BAE, the British aerospace defense giant, recently had come up with some interesting/crazy ideas. The newest one is to instead of designing a drone in a traditional way (which may take months to complete) grow them in a process BAE calls “chemputing”, where the drone is grown in a vat, with the electronics made and embedded in the body.
A motor-assisted glove designed to let astronauts carry out mechanical repairs without suffering muscle fatigue is making its way to Earth. The glove uses actuators and artificial tendons to mimic the muscles of the human hand to augment the wearer’s strength and endurance.
There is a lab in South Korea that has cloned over 800 dogs since 2006, offering the service to bring your dead dog back for $100,000. Apart from their popular dog cloning service, they also clone cattle and pigs for medical research and breed preservation.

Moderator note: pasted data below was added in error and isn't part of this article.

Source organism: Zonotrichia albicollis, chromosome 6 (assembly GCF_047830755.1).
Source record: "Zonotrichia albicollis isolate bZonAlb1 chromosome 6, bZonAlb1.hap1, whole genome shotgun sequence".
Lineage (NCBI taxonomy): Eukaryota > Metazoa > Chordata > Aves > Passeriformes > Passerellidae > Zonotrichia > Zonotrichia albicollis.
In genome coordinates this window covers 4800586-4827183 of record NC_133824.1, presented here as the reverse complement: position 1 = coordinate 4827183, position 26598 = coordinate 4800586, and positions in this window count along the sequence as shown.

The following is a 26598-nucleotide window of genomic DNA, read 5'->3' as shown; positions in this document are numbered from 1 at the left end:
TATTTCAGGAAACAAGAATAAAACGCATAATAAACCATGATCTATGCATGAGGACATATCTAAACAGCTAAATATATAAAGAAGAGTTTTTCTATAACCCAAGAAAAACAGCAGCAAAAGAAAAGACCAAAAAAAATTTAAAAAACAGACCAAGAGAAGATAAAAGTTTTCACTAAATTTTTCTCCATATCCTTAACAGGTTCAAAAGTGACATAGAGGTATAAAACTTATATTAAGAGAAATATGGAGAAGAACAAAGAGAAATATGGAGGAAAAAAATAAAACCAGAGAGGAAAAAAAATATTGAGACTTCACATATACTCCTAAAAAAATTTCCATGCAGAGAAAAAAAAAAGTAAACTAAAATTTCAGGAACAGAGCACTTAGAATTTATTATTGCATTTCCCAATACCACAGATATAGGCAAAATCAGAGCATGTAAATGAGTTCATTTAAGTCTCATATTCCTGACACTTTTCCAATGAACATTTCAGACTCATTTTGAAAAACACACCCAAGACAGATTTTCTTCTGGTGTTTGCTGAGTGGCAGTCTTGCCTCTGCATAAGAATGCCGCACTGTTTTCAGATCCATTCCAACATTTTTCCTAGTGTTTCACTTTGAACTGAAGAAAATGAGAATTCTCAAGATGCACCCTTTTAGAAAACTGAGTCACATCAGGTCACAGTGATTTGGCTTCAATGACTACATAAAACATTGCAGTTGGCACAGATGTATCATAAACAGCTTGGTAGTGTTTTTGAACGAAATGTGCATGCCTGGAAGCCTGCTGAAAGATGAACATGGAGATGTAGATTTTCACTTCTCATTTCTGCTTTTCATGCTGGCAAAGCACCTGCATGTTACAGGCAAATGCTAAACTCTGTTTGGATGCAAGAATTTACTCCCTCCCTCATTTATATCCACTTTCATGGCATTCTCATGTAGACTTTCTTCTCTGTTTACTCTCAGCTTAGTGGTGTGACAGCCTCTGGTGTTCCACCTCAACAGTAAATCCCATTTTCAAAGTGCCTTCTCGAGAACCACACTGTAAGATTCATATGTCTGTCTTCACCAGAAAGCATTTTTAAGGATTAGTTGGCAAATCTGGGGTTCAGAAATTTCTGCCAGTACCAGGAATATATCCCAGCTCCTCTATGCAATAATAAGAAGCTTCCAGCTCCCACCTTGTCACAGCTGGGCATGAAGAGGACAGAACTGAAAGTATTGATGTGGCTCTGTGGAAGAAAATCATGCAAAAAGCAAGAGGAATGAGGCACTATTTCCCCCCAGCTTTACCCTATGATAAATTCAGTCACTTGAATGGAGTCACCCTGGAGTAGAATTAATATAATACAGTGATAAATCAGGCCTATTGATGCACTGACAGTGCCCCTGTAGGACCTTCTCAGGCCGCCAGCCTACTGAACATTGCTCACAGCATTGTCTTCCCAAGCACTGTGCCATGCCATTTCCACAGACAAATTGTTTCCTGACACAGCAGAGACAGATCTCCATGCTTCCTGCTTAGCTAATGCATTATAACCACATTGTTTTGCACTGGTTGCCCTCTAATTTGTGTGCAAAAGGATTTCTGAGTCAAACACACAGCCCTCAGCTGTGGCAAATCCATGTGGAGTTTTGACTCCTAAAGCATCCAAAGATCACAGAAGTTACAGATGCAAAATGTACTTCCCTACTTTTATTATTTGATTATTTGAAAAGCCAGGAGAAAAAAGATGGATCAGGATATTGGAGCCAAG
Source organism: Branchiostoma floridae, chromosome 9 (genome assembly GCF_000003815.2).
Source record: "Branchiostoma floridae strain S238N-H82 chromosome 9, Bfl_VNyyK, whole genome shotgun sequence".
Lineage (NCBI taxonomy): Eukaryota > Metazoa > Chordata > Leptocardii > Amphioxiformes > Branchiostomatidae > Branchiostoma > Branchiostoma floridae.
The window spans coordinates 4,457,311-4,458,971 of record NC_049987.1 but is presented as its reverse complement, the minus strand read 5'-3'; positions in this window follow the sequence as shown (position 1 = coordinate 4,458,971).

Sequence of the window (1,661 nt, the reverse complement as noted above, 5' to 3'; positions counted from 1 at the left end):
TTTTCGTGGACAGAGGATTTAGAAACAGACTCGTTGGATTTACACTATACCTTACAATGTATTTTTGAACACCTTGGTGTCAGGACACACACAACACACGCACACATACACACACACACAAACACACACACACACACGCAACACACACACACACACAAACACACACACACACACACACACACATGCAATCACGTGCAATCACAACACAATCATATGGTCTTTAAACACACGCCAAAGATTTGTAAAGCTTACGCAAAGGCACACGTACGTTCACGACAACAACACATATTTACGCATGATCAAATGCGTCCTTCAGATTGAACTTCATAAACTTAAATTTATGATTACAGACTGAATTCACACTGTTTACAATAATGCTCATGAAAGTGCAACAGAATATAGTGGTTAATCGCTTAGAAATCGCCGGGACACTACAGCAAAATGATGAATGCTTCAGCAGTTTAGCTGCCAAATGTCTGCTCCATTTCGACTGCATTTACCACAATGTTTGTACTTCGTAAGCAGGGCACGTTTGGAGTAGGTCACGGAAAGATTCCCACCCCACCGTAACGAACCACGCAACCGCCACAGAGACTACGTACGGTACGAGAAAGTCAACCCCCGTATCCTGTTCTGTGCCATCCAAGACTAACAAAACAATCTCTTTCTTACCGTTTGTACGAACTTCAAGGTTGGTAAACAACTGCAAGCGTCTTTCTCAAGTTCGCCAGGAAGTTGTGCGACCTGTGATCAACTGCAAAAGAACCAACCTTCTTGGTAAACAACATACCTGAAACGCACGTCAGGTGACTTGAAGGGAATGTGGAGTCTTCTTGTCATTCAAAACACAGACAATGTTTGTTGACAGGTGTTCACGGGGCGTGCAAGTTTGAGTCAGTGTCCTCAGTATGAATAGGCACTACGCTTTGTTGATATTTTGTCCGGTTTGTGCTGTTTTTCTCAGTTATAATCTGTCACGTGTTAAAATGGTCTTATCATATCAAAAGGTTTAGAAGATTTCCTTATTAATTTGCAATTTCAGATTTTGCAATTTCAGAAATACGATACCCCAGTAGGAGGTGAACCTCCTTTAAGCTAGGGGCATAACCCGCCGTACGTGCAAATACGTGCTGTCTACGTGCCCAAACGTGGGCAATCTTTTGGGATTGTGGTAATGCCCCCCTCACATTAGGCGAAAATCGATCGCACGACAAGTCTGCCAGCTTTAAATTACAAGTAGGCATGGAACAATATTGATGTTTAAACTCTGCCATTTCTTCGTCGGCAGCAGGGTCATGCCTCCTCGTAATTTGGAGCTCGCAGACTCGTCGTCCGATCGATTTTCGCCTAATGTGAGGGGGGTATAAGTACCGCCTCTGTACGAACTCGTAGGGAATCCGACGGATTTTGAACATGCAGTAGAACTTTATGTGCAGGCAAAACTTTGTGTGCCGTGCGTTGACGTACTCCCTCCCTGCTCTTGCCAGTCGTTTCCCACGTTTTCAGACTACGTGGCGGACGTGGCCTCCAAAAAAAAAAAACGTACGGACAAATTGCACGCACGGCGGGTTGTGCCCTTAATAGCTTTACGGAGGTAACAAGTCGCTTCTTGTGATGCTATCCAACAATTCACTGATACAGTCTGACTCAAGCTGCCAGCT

20 years ago scientists from Scotland successfully cloned the first mammal – a sheep named Dolly. This article from Scientific American checks how much have we done in the last 20 years and where we are now with the cloning technology.
A startup from New York has a bold plan to grow leather in a lab. The process they use avoids waste, cruelty and dangerous carbon pollution. And, because lab-grown leather comes with none of the hair or fat found on animal hide, producers use fewer of the toxic chemicals needed to treat natural leather.
Researchers from Norway created a tiny maze and then they put there single- celled euglena and ciliates (taking the role of Pac-Man) and larger, multicellular rotifers (the carnivorous ghosts) to play one of the most bizarre version of Pac-Man.